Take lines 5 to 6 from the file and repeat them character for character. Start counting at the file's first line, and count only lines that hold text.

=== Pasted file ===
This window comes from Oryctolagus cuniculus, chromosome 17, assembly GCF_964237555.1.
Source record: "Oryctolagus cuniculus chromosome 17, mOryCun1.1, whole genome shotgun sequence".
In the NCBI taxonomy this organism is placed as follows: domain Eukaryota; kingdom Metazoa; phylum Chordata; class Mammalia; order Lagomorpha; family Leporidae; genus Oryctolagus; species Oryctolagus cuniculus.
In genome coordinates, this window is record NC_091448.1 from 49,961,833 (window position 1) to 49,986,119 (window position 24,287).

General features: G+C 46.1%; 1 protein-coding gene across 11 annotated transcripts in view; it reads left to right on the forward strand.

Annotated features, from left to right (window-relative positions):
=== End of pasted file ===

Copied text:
General features: G+C 46.1%; 1 protein-coding gene across 11 annotated transcripts in view; it reads left to right on the forward strand.

Annotated features, from left to right (window-relative positions):